Monday, April 29, 2013

The Professor and the Madman

Last year I read HHhH, which is amazing, and, to paraphrase myself (to paraphrase Eric Stoltz in Kicking and Screaming) it's basically made the average historical non-fiction completely unbearable for me.  The amazing thing about HHhH is that the author doesn't call it "non-fiction", despite the fact that the entire story IS true, because he acknowledges that his own bias in retelling the story changes it.  Even as he's recounting how these two spies are being fired upon by like, hundreds of Nazi's, he won't even suppose that they might be scared.
In The Professor and the Madman, all kinds of supposing is going on.  Author Simon Winchester freely associates as he images conversations and emotions throughout his best-selling non-fiction book from 1998. We amused ourselves at book club by reading out the most egregious of these presuppositions - mine was "Mrs. Merrett had no reason to be concerned: She assumed, as she had for each of the twenty previous nights on which her husband had worked the dawn shift, that all would be well."  Really?  A lady thought that, every morning for twenty years in 1871?  That was page 10... I had a long way to go.

For me, the most annoying thing about Professor and the Madman was this offensive language Winchester insisted on using regarding people with mental illnesses.  It's quite clear that the so-called "madman" had schizophrenia, however, he refers to him as "mad" or consumed by "demonic mischiefs"and so on (not to mention prostitutes were referred to as "whores").  I think that he was going for an over-all tone of 19th century yellow journalism or the penny-dreadful, but it's really unclear what purpose it serves.  

The most ridiculous part was where he implies that the "madman" had a sexual relationship with the wife of the man he killed, even while prefixing it with "No suggestion exists..."  What a bizarre thing to write!  Because this man and a woman were possibly in a room alone maybe once, oh, good lord, they probably/well could have/certainly could have/but probably didn't have sex.  Thus I rend my garment and cry out in rage.  

Overall, I found the entire book completely offensive - I mean, the basic premise is CAN YOU BELIEVE IT? A MENTALLY ILL PERSON HELPED WRITE AN IMPORTANT BOOK??? As if the mentally ill are incapable of contributing to society.  

Wednesday, April 10, 2013

Gone Girl

Gillian Flynn’s Gone Girl’s getting a lot of buzz since it came out a year ago - I finally got around to reading it recently and got so mad on Facebook I said it made me QUESTION THE VERY PURPOSE OF BOOKS.  In retrospect, I don’t know what I really meant by that, and I’ve kind of settled down about the book.  I’m about to drop some Crazy-town spoilers, so don’t read on if you intend to read Gone Girl yourself.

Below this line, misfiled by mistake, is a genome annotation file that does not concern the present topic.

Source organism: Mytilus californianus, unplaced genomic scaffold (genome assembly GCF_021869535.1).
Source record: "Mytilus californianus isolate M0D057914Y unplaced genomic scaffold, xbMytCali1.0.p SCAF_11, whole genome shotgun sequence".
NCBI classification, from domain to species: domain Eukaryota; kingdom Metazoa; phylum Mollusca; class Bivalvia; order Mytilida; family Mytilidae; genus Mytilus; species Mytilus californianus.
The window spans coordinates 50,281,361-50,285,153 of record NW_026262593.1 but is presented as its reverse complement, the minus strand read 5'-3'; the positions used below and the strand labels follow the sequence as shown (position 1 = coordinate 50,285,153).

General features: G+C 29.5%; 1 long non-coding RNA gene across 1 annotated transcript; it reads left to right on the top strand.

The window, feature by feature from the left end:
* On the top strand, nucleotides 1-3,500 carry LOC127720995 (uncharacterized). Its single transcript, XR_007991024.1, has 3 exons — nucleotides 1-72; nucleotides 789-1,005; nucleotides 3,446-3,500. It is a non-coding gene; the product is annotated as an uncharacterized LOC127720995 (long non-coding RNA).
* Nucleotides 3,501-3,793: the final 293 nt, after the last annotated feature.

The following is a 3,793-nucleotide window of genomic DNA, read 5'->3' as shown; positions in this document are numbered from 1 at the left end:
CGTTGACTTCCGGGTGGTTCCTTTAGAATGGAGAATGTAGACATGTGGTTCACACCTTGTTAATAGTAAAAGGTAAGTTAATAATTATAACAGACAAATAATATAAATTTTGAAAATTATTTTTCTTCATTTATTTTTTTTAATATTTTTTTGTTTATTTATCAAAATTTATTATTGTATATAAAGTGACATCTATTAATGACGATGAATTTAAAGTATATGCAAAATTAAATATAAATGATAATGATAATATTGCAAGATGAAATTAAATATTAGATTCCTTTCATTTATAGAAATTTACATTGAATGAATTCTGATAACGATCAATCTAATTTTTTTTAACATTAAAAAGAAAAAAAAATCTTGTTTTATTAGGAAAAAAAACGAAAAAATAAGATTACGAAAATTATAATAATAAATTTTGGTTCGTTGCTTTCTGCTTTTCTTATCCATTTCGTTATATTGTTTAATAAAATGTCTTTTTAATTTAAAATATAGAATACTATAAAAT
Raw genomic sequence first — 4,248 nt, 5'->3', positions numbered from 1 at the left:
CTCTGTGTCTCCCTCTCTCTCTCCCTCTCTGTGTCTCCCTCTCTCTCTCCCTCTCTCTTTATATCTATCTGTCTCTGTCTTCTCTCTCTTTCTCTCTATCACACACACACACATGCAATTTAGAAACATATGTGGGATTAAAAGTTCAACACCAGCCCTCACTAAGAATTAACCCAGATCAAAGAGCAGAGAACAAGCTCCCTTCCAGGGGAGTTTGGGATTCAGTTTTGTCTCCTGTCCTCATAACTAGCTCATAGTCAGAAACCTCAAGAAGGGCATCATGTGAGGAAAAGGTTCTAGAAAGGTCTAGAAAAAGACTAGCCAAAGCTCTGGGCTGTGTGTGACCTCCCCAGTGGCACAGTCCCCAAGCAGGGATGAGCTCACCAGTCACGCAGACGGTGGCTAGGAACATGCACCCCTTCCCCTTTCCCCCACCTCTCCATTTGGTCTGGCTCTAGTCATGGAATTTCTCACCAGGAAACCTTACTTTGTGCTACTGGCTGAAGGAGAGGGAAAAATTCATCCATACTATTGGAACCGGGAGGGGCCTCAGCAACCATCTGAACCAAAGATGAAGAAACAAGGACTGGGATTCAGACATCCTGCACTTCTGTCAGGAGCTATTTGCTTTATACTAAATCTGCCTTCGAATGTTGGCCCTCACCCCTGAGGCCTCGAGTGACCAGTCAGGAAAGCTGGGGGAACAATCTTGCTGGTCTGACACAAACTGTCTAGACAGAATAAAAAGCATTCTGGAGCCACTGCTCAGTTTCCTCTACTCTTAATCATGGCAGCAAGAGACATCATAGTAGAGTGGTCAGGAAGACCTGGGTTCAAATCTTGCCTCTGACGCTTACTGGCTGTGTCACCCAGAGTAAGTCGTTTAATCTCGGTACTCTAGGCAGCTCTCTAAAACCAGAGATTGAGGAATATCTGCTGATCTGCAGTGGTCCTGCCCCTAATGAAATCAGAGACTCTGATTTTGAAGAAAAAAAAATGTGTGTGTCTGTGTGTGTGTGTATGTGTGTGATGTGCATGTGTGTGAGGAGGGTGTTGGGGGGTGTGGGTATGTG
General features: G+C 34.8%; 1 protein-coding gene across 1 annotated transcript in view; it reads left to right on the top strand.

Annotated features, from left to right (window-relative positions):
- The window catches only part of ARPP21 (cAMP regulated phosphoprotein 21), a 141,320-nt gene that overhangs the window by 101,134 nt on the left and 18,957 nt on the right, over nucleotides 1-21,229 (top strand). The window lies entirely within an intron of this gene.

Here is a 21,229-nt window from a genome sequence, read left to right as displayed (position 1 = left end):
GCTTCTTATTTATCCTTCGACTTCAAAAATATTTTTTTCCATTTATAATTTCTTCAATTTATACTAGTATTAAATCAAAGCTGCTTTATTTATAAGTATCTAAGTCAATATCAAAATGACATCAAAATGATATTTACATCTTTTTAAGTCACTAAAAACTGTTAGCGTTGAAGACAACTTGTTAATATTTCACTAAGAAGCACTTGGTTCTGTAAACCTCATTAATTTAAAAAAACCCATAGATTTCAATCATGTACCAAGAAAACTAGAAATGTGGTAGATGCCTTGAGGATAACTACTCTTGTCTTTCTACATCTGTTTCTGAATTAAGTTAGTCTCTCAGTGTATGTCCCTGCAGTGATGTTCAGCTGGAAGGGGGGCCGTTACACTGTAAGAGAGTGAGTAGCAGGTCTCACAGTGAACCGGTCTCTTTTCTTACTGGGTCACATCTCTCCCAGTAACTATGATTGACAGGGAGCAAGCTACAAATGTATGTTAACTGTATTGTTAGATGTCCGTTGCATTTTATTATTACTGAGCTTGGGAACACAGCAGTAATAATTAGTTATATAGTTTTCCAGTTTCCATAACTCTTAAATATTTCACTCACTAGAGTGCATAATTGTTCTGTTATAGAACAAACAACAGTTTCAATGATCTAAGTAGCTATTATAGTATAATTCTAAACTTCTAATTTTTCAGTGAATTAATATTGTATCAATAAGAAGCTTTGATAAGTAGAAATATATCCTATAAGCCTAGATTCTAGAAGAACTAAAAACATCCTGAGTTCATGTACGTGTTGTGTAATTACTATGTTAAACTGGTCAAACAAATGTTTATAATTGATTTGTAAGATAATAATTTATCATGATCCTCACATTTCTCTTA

So, at the beginning, there’s a double-narrative about the disappearance of Amy on her 5th wedding anniversary.  Nick, her husband, gives his perspective, and the other half is from Amy’s old diary.  Nick comes off like a jerk and Amy seems like sweet and likable woman that’s WAY too good for Nick.  So, it seems fairly obvious that Nick “did it”, because you can only assume that she is dead and that she was killed by her domestic partner.  

So, then there’s a twist.  If you talk to anyone who’s read Gone Girl, they’ll want to know when or if you knew there would be a twist.  I’ll admit that I saw the twist coming only about 2 pages in advance.  Some people will tell you they saw it a mile ago.  It turns out, Amy’s a psychopath, and she staged her own death and framed Nick for her murder, mostly just to stick it to him.  So, the double narrative continues, but from Nick’s increasingly befuddled POV and from Amy’s vindictive POV, where she explains how she “did it” and observes how the case goes forward.  Amy admits that she’s taking advantage of the general assumption that in case of a missing or dead woman, it’s fairly likely that her domestic partner had something to do with it.
I thought the entries turned out nicely, and it wasn’t simple. I had to maintain an affable if somewhat naive persona, a woman who loved her husband and could see some of this flaws (otherwise she’d be too much of a sap) but was sincerely devoted to him - all the while leading the reader (in this case, the cops, I am so eager for them to find it) toward the conclusion that Nick was indeed planning to kill me.
For a while that really cheesed me off until I was finally able to doff my cap to Flynn and admit she’d really pulled a good one.  I mean, not only that, but put together an extremely well-crafted narrative structure followed by a beautifully executed twist. Although, the truth is, if a woman is injured or killed, it’s actually fairly likely that her intimate partner did harm her - somehow I felt like this whole switcher-oo was a kick in the pants to the very real issues of domestic violence.  So, ok, I’m naturally willing to concede this is FICTION and for entertainment purposes, but what Gone Girl turned into for me was a particularly over-the-top episode of CSI, which I stopped watching years ago specifically because of their propensity to veer toward ridonkulous plot twists.  I mean, the only rational explanation for what Amy does is that she’s like, an honest-to-God psychopath.  And then the book turns to the area of truly inconceivable when Amy double-frames and murders her ex-boyfriend, comes home to Nick and somehow convinces him that they’re going to live together even though he knows what she did and then she impregnates herself with old sperm he had a bank and traps him forever with the threat that otherwise she’ll turn their kid into another psychopath or... something?